Moreover, Karski did subsequently meet personally with FDR, who refused to take any action in response to his testimony. Thus, Frankfurter's assessment that pushing the issue would not sway the president was, in retrospect, arguably correct.
Of course, as the truth of the Shoah emerged and became more broadly known, Frankfurter actively supported Jewish survivors. In this interesting December 14, 1946 correspondence on his Supreme Court letterhead, he writes to author, Holocaust survivor and Jewish advocate Dr. Hans F. Abraham:
Frankfurter correspondence to scholar Hans F. Abraham.
You are kind to send me a copy of your essay "Public Offices and Public Officers in USA and in Germany." Such are the paradoxes of life that one of the consequences of the brutal tyranny of Hitler is the contribution made to American scholarship by those who have found opportunities to pursue their professions in this country.
Moreover, Frankfurter was a lifelong committed Zionist, beginning with his association with Brandeis, who enlisted him into ZOA membership and a leadership position with the Parushim. (Many suggest that Frankfurter's "Zionism" was not heartfelt but was merely a manifestation of his personal esteem and affection for Brandeis.) The Parushim, a secret Zionist society whose purpose was to take concrete action to advance the cause of autonomous Jewish nationality in Eretz Yisrael, was arguably the first modern militant Zionist organization in America which, as an elite educated Zionist military group, challenged the belief prevalent in early 20th century America that Zionism somehow constituted an unpatriotic "dual loyalty."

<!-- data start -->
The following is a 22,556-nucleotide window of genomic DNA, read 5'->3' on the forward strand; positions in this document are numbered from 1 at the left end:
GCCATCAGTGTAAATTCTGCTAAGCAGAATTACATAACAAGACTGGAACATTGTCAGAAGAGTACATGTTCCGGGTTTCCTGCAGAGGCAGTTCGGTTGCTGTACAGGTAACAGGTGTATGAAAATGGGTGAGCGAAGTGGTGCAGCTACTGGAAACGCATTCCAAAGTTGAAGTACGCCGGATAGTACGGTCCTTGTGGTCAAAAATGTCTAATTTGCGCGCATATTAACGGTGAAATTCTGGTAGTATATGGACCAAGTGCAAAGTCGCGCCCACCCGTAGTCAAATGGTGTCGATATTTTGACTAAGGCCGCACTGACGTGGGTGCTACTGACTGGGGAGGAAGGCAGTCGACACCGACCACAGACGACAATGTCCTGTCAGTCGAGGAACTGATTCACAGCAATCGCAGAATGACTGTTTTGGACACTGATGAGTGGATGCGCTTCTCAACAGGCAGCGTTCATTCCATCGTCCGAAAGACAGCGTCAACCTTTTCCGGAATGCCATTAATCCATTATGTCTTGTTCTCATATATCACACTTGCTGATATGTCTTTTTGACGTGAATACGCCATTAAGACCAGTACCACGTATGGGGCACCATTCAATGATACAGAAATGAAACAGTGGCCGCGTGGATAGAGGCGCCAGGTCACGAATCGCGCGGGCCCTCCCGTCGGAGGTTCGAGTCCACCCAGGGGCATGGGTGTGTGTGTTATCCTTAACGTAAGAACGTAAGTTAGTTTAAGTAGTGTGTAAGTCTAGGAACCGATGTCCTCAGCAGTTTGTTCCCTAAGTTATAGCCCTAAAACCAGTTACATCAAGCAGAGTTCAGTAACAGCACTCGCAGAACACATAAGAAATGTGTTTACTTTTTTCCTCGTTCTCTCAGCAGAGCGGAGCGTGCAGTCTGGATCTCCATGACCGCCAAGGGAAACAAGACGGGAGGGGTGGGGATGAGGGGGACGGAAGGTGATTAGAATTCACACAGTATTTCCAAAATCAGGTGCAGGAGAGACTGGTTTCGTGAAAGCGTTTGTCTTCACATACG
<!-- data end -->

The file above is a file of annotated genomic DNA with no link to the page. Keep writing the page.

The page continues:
Frankfurter also joined Brandeis in an important and successful lobbying effort to convince President Wilson to support the Balfour Declaration. He participated in the founding conference of the American Jewish Congress in Philadelphia in 1918, creating a national democratic organization of Jewish leaders from across the United States, and served as a Zionist delegate to the Paris Peace Conference of 1919.
Through T. E. Lawrence (a.k.a. "Lawrence of Arabia"), he also established a relationship with Arab delegation head Emir Feisal and received Feisal's historic March 1, 1919 letter calling the Zionist proposal "moderate & proper" and wishing Jews "a hearty welcome home."